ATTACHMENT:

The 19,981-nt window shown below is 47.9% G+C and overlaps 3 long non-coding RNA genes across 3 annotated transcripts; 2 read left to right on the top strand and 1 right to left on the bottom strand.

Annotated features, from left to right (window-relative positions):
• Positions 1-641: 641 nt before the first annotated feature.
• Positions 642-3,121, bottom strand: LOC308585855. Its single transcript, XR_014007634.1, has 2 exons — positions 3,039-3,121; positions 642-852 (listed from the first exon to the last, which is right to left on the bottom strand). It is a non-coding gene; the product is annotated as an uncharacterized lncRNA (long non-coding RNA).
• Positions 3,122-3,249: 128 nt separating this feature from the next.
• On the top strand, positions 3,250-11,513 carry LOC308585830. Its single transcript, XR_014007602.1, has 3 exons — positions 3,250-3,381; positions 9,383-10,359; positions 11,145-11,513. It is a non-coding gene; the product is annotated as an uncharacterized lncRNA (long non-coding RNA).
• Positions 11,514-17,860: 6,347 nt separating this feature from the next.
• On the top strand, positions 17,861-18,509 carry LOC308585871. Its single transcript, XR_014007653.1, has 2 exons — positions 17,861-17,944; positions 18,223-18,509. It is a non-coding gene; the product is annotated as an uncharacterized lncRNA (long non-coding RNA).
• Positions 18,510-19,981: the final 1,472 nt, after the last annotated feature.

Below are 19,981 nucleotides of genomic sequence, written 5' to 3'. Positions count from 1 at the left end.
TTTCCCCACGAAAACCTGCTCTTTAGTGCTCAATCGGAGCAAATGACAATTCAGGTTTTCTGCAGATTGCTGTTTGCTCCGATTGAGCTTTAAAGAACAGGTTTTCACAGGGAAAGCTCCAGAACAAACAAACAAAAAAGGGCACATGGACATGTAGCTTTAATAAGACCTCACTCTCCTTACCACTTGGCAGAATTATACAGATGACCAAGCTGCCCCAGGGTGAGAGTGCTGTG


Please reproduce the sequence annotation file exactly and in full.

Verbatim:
The 19,981-nt window shown below is 47.9% G+C and overlaps 3 long non-coding RNA genes across 3 annotated transcripts; 2 read left to right on the top strand and 1 right to left on the bottom strand.

Annotated features, from left to right (window-relative positions):
• Positions 1-641: 641 nt before the first annotated feature.
• Positions 642-3,121, bottom strand: LOC308585855. Its single transcript, XR_014007634.1, has 2 exons — positions 3,039-3,121; positions 642-852 (listed from the first exon to the last, which is right to left on the bottom strand). It is a non-coding gene; the product is annotated as an uncharacterized lncRNA (long non-coding RNA).
• Positions 3,122-3,249: 128 nt separating this feature from the next.
• On the top strand, positions 3,250-11,513 carry LOC308585830. Its single transcript, XR_014007602.1, has 3 exons — positions 3,250-3,381; positions 9,383-10,359; positions 11,145-11,513. It is a non-coding gene; the product is annotated as an uncharacterized lncRNA (long non-coding RNA).
• Positions 11,514-17,860: 6,347 nt separating this feature from the next.
• On the top strand, positions 17,861-18,509 carry LOC308585871. Its single transcript, XR_014007653.1, has 2 exons — positions 17,861-17,944; positions 18,223-18,509. It is a non-coding gene; the product is annotated as an uncharacterized lncRNA (long non-coding RNA).
• Positions 18,510-19,981: the final 1,472 nt, after the last annotated feature.

Below are 19,981 nucleotides of genomic sequence, written 5' to 3'. Positions count from 1 at the left end.
TTTCCCCACGAAAACCTGCTCTTTAGTGCTCAATCGGAGCAAATGACAATTCAGGTTTTCTGCAGATTGCTGTTTGCTCCGATTGAGCTTTAAAGAACAGGTTTTCACAGGGAAAGCTCCAGAACAAACAAACAAAAAAGGGCACATGGACATGTAGCTTTAATAAGACCTCACTCTCCTTACCACTTGGCAGAATTATACAGATGACCAAGCTGCCCCAGGGTGAGAGTGCTGTG